Science Fair Project Encyclopedia
Abai Ibragim Kunanbaiuli (Kazak: Абай Ибрагим Кунанбайулы Russian: Абай Ибрагим Кунанбаев. Because of Russian influence many people know him as Abai Kunanbaev) (August 10, 1845 - July 5, 1904) was a Kazakh poet, composer, and philosopher, as well as an important cog in the development of Kazakh as a legitimate written language.
Abai was born on Chingis-Tau (modern-day Karaul ), the son of Kunanbai, a well-off feudal lord, and Ulzhan, Kunanbai's second wife. His father's economic status enabled the boy to attend a Russian school in his youth, but only after he had already spent some years studying under a mullah and in a madrash. At his school in Semipalatinsk Abai encountered the writings of Mikhail Lermontov and Aleksandr Pushkin.
Abai's main contribution to Kazakhs lies in his poetry, which expresses great nationalism and grew out of Kazakh folk culture. Before him, most Kazakh poetry was oral, echoing the nomadic habits of the peoples of the Kazakh steppes. During Abai's lifetime, however, a number of important socio-political and socio-economic changes occurred. Russian influence continued to grow in Kazakhstan, resulting in greater educational possibilities as well as exposure to a number of differing philosophies, whether Russian, Western, or Asian. Abai Kunanbaiuli steeped himself in the cultural and philosophical history of these newly-opened geographies. In this sense, Abai's creative poetry affected the philosophical thinking of educated Kazakhs.
Abai also translated into Kazakh the works of Russian and European authors, mostly for the first time.
Contemporary Kazakhstani images of Abai generally depict him in full traditional dress, holding a dombra, the Kazakh national instrument. Today, Kazakhs revere Abai as one of the first folk heroes to enter into the national consciousness of his people.
There is a book written by Mukhtar Auezov, which is supposed to be an biography of Abai. The facts however have been greatly distorted because of the Soviet influence during the time it was written. It portrays him as someone who hates the Kazak culture and wants to Russify it.
Here is one of the many poems he wrote...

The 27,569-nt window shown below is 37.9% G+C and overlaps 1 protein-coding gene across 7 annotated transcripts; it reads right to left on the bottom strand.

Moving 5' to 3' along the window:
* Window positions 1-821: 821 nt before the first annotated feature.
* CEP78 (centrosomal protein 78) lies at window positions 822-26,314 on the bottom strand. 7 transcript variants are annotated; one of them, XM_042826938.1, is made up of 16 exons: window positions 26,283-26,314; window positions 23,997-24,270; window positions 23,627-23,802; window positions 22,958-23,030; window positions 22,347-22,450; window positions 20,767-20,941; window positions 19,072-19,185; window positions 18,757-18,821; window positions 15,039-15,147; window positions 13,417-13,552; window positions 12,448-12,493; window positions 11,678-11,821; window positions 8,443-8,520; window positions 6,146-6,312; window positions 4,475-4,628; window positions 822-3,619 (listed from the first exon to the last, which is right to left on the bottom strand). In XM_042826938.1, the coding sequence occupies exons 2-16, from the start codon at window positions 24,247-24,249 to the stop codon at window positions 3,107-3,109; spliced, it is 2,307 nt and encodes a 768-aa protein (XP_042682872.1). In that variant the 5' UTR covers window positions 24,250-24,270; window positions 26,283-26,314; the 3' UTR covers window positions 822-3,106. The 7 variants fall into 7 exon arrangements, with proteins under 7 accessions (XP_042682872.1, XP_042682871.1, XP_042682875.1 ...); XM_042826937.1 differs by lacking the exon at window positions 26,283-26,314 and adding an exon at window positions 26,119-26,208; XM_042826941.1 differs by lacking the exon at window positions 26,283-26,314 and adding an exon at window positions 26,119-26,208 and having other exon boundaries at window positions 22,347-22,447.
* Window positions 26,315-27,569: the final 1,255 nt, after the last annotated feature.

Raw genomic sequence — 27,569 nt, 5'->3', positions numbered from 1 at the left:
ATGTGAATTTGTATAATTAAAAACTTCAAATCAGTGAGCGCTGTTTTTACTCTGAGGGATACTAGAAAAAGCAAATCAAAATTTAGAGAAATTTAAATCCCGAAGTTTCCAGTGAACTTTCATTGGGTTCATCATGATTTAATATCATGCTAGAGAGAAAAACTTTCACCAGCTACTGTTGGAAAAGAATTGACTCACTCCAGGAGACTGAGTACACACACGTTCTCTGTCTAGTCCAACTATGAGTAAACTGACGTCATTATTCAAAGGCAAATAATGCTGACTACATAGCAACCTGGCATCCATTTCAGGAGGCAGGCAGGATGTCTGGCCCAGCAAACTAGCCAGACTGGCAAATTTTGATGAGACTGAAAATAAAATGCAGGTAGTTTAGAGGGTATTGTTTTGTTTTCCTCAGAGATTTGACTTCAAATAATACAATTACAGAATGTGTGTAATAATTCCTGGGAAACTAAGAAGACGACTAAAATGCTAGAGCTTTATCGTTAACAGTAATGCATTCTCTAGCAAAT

"Summer" When summer in the mountains gains its peak, When gaily blooming flowers begin to fade, When nomads from the sunshine refuge seek Beside a rapid river, in a glade, Then in the grassy meadows here and there The salutatory neighing can be heard Of varicouloured stallion and mare. Quiet, shoulder-deep in water stands the herd; The grown-up horses wave their silky tails, Lazily shooing off some irksome pest, While frisky colts go frolicking about Upsetting elder horses, at their rest. The geese fly honking through the cloudless skies. The ducks skim noiselessly across the river, The girls set up the felt tents, slim and spry, As coy and full of merriment as ever. Returning from his flocks, pleased with his ride, Again in the aul appears the bai. His horse goes on with an unhurried stride, He sits and smiles upon it, hat awry. Surrounding the saba in a close ring, Sipping their heady beverage -- kumyss, Old men sit by a yurta, gossiping yurta And chuckling at quips rarely amiss. Incited by the servants comes a lad To beg the cook, his mother, for some meat. Beneath an awning, gay and richly clad The bais on gorgeous carpets take their seats. And sip their tea, engaged in leisured talk. One speaks, while others listen and admire His eloquence and wit. Towards them walks A bent old man bereft of strength and fire. He shouts at shepards not to raise the dust Aiming to win the favor of the bais. And yet in vain he raises such a fuss -- They sit and never even turn their eyes. There, tucking up the hems of their chapans, Leisurely swaying in their saddles as they trot From nightly grazing come the young chabans Whipping their lusty steeds god knows for what. A long way off from the aul's last tents With movement and excitement getting warm, On horseback, too, the bai's son and his friends Enjoy a falcon hunt. The bird's in splendid form At one quick spurt such falcons catch and bring Crashing to earth the great, unwieldy geese. Meanwhile that bent old maan, unlucky thing, The toady that had nigh gone hoarse to plea The haughty bais, unnoticed, watches on, And sighs for sorrow that his time is gone. - Translated by Dorian Rottenberg 1886
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